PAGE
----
Stay and Play

Republished in honor of my Aunt Esther who passed away four years ago.  Originally published March 4, 2011.

Ding! Ding! Jeff needed something.  He was ringing his bell.  He didn’t have the strength to project his voice enough to call out.  He preferred his bed over the couch.  Many times I was working someplace else in the house when he needed a drink, or wanted to try a cup of soup, or was ready for more meds.  Sometimes he just had something he wanted to say or was awake and wanted company.  He’d ring the bell.  Ding! Ding!  It was a Christmas bell with an angel on the top.  We had a few of them.  I didn’t set them out this Christmas.  I don’t like the sound anymore.

We’d gotten the idea from my cousins.  They had used a bell with my aunt.  Two months after Jeff was diagnosed with stage IV colon cancer, my favorite aunt was given the same diagnosis.  One of her daughters called me.  “We don’t think Mom is being up-front with us.  We don’t know what all this means.  We thought maybe you could understand the test results and find out what is going on.”  “I’ll call her.”

I didn’t talk or visit with her frequently, but she was my favorite.  She shone of Christ.  She loved Him.  She was a joy to be around.  I called.  She was happy to hear my voice and I to hear hers.  She got out the MRI report and read it to me.  My heart sank.  She had “innumerable” spots on her lungs and liver.  She was South for the winter.  She played accordion with a group and they were counting on her to play with them in a couple of weeks.  She was hopeful that she would feel well enough to do it.  Did I think she should leave right away or stay and play?  Stay and play, dear aunt.  Stay and play.  Her accordion performances had meant so much to her over the years.  She needed to do this one more time.  She wanted to know what her options would be for treatment when she got back home.  I said little.  She assured me, “I’ve lived a full and blessed life.  I’m ready to rest if that’s what is coming.  I’ve lived my years.”  Stay and play, dear aunt.  Stay and play.  “I’ll talk with you more after you get home,” I promised.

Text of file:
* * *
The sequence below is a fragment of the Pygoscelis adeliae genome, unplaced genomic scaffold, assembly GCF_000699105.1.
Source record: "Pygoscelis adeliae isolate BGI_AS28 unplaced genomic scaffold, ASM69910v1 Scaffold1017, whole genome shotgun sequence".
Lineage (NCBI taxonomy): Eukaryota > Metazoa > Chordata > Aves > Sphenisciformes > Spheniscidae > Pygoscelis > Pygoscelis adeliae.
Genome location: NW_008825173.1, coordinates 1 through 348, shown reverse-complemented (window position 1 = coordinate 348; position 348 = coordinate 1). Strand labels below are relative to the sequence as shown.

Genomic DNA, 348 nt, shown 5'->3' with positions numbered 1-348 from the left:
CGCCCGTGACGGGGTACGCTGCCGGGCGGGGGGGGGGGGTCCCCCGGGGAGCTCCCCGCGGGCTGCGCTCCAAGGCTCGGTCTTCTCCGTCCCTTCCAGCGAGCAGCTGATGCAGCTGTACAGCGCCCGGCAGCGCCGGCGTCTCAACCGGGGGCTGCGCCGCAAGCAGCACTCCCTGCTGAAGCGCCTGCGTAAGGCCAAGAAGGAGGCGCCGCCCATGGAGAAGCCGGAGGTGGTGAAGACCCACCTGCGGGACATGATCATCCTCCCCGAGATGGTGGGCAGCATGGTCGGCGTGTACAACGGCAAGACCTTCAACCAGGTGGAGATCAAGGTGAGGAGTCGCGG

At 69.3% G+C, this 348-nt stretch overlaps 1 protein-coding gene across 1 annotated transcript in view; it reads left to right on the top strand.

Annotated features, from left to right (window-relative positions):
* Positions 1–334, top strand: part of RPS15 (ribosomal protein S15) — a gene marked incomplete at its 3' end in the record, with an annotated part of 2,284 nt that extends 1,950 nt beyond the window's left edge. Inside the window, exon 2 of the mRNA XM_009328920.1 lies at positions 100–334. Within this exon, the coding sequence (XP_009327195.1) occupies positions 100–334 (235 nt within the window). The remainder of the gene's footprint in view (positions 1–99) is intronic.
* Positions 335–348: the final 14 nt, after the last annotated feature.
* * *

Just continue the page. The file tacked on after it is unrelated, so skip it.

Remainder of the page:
After the concert she and my uncle headed north to their home and medical care.  It was a long and painful trip for her.  I never had a chance to talk with her again. She died a very short time after – her abdomen fully consumed with the disease.  I was getting ready to leave on a plane to go see her when I got the call.  I went to her memorial service a few weeks later.  They had accordion music at the service.  And it was as beautiful as she had been.  Someday in heaven I’ll hear her play again.  And there we will stay and play as long as we wish.

Previous Post
Next Post
Leave a comment


  1. This reminds me of how we (I) get caught up in so many things that aren’t important in life. This is a good thing for me to read. People are important, not things.

    • 🙂 Your closing made me smile. I tell my kids that frequently- probably should tell them more often. People are more important than things.


Leave a Reply

Fill in your details below or click an icon to log in: Logo

You are commenting using your account. Log Out /  Change )

Google+ photo

You are commenting using your Google+ account. Log Out /  Change )

Twitter picture

You are commenting using your Twitter account. Log Out /  Change )

Facebook photo

You are commenting using your Facebook account. Log Out /  Change )


Connecting to %s

%d bloggers like this: